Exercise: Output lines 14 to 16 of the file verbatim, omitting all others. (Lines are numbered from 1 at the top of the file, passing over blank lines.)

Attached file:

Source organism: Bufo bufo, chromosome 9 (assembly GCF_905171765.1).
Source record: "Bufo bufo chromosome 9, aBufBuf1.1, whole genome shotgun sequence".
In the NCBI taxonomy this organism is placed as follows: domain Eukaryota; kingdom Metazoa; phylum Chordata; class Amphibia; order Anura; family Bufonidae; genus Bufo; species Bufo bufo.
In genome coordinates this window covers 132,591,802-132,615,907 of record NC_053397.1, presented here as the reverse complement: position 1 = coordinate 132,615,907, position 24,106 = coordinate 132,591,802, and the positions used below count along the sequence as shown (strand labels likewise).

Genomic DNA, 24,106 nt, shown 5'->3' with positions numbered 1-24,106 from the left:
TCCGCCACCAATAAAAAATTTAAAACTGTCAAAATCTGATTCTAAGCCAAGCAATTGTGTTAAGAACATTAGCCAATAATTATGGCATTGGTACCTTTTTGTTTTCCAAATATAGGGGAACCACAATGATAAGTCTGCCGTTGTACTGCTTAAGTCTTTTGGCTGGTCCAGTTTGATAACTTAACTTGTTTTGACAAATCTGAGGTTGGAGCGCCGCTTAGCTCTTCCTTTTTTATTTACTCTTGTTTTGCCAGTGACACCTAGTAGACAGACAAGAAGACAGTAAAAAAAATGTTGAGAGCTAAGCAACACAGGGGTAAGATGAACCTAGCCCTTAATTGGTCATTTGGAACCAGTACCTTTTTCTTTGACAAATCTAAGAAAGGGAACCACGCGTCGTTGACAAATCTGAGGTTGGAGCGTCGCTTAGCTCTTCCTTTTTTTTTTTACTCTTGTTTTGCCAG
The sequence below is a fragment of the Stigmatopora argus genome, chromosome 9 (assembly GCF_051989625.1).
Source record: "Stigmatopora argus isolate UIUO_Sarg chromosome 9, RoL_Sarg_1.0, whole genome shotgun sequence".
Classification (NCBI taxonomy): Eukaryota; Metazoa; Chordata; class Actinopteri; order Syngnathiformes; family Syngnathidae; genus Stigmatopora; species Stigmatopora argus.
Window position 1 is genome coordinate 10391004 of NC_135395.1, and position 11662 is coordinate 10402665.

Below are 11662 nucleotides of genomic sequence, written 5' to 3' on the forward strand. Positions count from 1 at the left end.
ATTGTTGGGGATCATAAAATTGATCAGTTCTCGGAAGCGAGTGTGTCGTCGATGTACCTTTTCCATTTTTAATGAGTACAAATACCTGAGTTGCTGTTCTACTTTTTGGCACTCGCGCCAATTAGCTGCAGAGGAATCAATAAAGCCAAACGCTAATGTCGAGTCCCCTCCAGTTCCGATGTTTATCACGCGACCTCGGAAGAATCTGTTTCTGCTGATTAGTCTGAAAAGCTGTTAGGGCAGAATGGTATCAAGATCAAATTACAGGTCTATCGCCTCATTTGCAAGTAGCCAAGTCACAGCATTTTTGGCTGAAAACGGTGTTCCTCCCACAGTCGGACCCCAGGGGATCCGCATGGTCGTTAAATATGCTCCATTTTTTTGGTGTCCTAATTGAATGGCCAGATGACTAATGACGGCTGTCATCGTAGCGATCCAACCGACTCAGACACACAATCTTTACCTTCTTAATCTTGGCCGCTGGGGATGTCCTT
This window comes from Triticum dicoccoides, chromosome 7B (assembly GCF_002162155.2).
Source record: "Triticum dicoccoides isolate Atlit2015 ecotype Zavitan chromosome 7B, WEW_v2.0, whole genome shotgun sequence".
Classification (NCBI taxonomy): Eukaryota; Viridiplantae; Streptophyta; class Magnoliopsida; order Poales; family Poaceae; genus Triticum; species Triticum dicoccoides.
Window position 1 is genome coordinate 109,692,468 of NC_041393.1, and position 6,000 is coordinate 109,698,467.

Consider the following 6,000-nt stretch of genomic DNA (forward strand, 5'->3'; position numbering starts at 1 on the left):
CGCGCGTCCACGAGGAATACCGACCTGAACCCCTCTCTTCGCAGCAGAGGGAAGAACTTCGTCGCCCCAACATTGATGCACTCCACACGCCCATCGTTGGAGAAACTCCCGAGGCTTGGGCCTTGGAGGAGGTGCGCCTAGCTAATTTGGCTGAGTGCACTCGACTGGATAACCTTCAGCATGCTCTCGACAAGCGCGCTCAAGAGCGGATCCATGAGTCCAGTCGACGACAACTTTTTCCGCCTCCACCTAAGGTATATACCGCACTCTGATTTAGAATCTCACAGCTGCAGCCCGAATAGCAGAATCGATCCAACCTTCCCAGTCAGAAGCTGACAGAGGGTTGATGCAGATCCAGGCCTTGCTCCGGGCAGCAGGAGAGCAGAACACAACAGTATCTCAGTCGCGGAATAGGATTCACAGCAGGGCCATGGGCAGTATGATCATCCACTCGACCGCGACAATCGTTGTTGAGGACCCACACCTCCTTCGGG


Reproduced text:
Source record: "Triticum dicoccoides isolate Atlit2015 ecotype Zavitan chromosome 7B, WEW_v2.0, whole genome shotgun sequence".
Classification (NCBI taxonomy): Eukaryota; Viridiplantae; Streptophyta; class Magnoliopsida; order Poales; family Poaceae; genus Triticum; species Triticum dicoccoides.
Window position 1 is genome coordinate 109,692,468 of NC_041393.1, and position 6,000 is coordinate 109,698,467.